Singh says that the identification number will ensure that the right person gets the money, and make it possible to eliminate middle men. He says this will reduce complaints of fraud.

    Experts agree the cash transfers will reduce graft. But they say this will not fix the problem. They point out that many poor people have no bank accounts, especially in remote rural areas, where hunger is more rampant.
     
    Saxena says the electronic cards may ensure that fake names are removed from rolls. But he says the real challenge in the food subsidy program is identification of the right beneficiaries.

    “Identification cannot be done by giving them some kind of a card," he notes. "Where out of 100 only 30 people have to be selected, that 30 selection has to be done by some government functionary. And that is where the problem lies. So therefore even if we give cash subsidy it will go to the wrong people. The poorest people have no rations cards, no aadhar cards, no identity at all.”
     
    There are also worries that money given to poor families may be misused by some members of the family and be spent on liquor, or gambling.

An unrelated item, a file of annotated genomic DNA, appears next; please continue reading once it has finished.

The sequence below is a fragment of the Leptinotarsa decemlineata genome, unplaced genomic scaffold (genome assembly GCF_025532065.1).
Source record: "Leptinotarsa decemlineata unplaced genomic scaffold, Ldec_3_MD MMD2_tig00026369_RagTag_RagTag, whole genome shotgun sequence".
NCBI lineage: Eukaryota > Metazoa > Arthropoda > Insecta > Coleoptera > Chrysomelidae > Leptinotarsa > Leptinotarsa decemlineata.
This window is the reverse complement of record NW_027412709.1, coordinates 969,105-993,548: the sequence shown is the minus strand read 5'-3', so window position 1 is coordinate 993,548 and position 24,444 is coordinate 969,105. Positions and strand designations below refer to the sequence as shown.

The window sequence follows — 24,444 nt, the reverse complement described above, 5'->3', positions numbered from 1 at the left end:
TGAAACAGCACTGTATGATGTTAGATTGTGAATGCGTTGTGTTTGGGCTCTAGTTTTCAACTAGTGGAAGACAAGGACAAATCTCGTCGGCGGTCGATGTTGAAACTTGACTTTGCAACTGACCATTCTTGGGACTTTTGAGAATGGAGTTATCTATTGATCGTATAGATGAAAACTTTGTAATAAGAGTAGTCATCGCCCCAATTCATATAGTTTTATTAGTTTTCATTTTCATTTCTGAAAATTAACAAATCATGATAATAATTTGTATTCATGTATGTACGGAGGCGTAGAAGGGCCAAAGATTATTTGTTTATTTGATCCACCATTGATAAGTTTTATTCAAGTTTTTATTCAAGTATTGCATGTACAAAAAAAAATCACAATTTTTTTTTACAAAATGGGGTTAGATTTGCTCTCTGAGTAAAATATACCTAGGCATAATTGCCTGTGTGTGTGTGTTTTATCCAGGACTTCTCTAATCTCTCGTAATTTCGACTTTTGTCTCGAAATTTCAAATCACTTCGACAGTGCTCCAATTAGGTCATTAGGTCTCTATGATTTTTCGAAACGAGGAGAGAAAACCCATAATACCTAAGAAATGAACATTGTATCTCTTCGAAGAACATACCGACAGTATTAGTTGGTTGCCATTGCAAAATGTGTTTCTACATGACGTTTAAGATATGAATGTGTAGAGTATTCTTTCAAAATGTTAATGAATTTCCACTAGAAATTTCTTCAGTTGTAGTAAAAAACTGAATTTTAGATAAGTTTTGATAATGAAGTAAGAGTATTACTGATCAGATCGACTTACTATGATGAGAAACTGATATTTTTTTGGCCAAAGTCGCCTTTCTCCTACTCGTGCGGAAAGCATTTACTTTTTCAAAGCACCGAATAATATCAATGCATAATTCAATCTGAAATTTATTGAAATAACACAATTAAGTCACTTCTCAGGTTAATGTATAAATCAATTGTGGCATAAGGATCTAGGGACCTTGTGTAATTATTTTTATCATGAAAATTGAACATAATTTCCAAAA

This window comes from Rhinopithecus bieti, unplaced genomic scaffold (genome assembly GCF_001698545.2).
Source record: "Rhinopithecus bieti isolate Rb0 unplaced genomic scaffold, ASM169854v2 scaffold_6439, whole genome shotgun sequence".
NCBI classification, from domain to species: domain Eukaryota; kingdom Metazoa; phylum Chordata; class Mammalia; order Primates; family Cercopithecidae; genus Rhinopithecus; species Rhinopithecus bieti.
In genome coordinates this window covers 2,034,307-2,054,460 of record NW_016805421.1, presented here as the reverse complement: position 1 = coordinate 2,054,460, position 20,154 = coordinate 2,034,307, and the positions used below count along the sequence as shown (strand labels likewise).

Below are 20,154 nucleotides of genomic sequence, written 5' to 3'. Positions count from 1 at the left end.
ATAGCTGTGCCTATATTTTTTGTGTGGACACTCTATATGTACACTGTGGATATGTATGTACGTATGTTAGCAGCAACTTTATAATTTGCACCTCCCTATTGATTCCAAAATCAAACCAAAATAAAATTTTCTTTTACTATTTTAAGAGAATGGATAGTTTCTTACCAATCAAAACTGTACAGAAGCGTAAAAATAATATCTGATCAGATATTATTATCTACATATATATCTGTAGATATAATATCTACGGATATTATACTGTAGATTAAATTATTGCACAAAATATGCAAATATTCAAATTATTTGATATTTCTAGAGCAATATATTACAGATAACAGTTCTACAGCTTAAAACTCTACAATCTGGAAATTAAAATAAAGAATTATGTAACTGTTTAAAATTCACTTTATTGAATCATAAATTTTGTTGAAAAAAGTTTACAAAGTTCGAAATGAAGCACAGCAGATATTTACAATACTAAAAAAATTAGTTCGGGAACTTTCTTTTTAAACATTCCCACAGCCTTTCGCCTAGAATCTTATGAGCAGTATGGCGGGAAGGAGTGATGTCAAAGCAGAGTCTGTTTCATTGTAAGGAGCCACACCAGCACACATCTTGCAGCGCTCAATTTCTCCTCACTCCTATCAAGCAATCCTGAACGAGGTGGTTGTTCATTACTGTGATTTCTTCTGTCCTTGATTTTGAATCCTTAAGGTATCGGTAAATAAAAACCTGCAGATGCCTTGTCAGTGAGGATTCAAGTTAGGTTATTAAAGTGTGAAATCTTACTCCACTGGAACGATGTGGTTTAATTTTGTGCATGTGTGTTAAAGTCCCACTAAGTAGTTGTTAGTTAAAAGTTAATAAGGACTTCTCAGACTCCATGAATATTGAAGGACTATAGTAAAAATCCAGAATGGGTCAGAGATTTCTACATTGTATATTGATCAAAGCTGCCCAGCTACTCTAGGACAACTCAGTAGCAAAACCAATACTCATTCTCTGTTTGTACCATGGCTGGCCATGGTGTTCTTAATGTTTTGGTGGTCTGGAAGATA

Among those who say they will opt for food rations rather than money is Dev Das and his wife Seema. They live in the New Delhi colony where the cash transfer experiment was conducted.

    Dev Das says the money they received was used to repay loans and other bills. When they got rations, they actually consumed more food.

    Experts point out that some states such as Kerala and Chattisgarh have made headway in curbing theft in the food program and run more efficient programs compared to other states. They say other states should also try to follow their example and streamline the distribution of food to prevent hunger that still afflicts the country. The numbers are daunting -- nearly half of the children below five in India are malnourished.

    You May Like

    Hope Remains for Rio Olympic Games

    Facing a host of problems, Rio prepares for holding the games but experts say some risks, like Zika, may not be as grave as initially thought

    IS Use of Social Media to Recruit, Radicalize Still a Top Threat to US

    Despite military gains against IS in Iraq and Syria, their internet propaganda still commands an audience; US officials see 'the most complex challenge that the federal government and industry face'

    ‘Time Is Now’ to Save Africa’s Animals From Poachers, Activist Says

    During Zimbabwe visit, African Wildlife Foundation President Kaddu Sebunya says poaching hurts Africa as slave trade once did

    Featured Videos

    Your JavaScript is turned off or you have an old version of Adobe's Flash Player. Get the latest Flash player.
    Ivorian Chocolate Makers Promote Locally-made Chocolatei
    X